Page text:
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The Lesson Every Leader Can Learn from a Locker Room


I’m glad Simone Biles captured the attention of the world and shined a light on the importance of mental health. She helped spark conversation around the immense pressure athletes are under to perform and the stress that goes along with being the best in the world.

I’m encouraged fans were forced to look beyond Biles’ impressive personal accomplishments and see her as a human being.

I only wish every fan could accompany me into a locker room so you never forget athletes are people and we’re all human.

It’s a message I heard a decade before I set foot in a professional locker room when I wrote a letter to a local sportscaster I adored in Houston. I told her how much I loved sports and how I thought it was so cool she got to talk to athletes. I was surprised when Lisa Malosky took the time to write back. She encouraged me to pursue a career in sports before I even knew it was possible. She agreed the job was cool but she included these words I’m forever grateful for “Remember that athletes are people too.”

When I started going into locker rooms as part of my job it was surreal to talk to players I had watched on TV and interview guys who were household names. It was easy to be intimidated until I realized the best way to relate to them was to treat them as human beings - because athletes are people too.


For all the seemingly super-human abilities athletes possess they’re not immune from the same emotions you and I experience every day at work. You know how great it feels to have a good day at work. Bad days aren’t any fun. Your boss can frustrate the heck out of you and screwing up doesn’t feel good. Those are universal feelings that aren’t dictated by job titles, salaries or professions. And here’s the bigger point - if you can’t recognize that in athletes I wonder what else you’re missing with your own team.

When you fail to see people as human beings and categorize them based on salary or title you’ve created a barrier that affects your ability to communicate and connect. It doesn’t matter if you’re dealing with athletes, CEO’s, an intern or a restaurant server. Kindness and empathy start with identifying what you have in common. And you have more in common with athletes than you might realize.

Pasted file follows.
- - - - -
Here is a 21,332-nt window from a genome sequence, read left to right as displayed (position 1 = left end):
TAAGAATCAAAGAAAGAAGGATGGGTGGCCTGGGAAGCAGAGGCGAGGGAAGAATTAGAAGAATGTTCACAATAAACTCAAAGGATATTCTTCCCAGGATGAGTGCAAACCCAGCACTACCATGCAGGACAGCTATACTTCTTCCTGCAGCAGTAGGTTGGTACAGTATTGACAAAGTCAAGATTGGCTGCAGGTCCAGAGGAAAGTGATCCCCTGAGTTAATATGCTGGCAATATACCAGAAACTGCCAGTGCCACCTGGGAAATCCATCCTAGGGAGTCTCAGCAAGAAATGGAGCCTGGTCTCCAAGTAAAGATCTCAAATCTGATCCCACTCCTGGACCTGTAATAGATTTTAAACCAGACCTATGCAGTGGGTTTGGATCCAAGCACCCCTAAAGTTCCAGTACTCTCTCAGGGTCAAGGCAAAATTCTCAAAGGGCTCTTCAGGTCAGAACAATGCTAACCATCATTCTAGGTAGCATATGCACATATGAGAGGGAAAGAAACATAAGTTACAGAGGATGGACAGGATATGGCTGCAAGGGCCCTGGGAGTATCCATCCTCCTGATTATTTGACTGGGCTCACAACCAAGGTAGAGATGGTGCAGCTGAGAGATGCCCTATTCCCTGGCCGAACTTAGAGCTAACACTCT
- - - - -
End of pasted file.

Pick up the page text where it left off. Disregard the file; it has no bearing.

Being in a locker room isn’t what most people think. I know I’ve disappointed more than one fan when I describe it as a work environment. I know they’re looking for something that’s more glamorous and sexy, but the truth is, the teams that I cover have a lot in common with the team of people you work with. (Although your office probably smells better.)  

If you could go into a locker room with me you would discover there are introverts and extroverts. Natural leaders, emerging leaders and people from different backgrounds. They’re asked to give their individual best to help the team succeed. It’s no different from any corporate environment or traditional workplace.

Being in a locker room has made me a better leader because I’ve learned to relate to people I didn’t think I had much in common with. I see the human side, not the superhero side of your favorite athletes.  

So why does any of this matter?

We live in a world where kindness is in short supply and it’s easy to forget we’re all human. The way you talk about sports and athletes sets the tone for other conversations.

If you want to complain about the over-paid jerk who cost you the fantasy football title or berate the 20-year-old who missed the game-winning free throw, I can only imagine how little patience or understanding you show colleagues/teammates who have a bad day or inconvenience you.

Meanwhile, if you’re the gracious fan who realizes everyone has bad days at work and no one feels worse than the person who just let their team down, I can picture wanting to work alongside of you because of your compassion for others. 

You can use sports conversations to shape narratives at work. It helps if you start by seeing athletes and the people you work with for what they really are – human beings.


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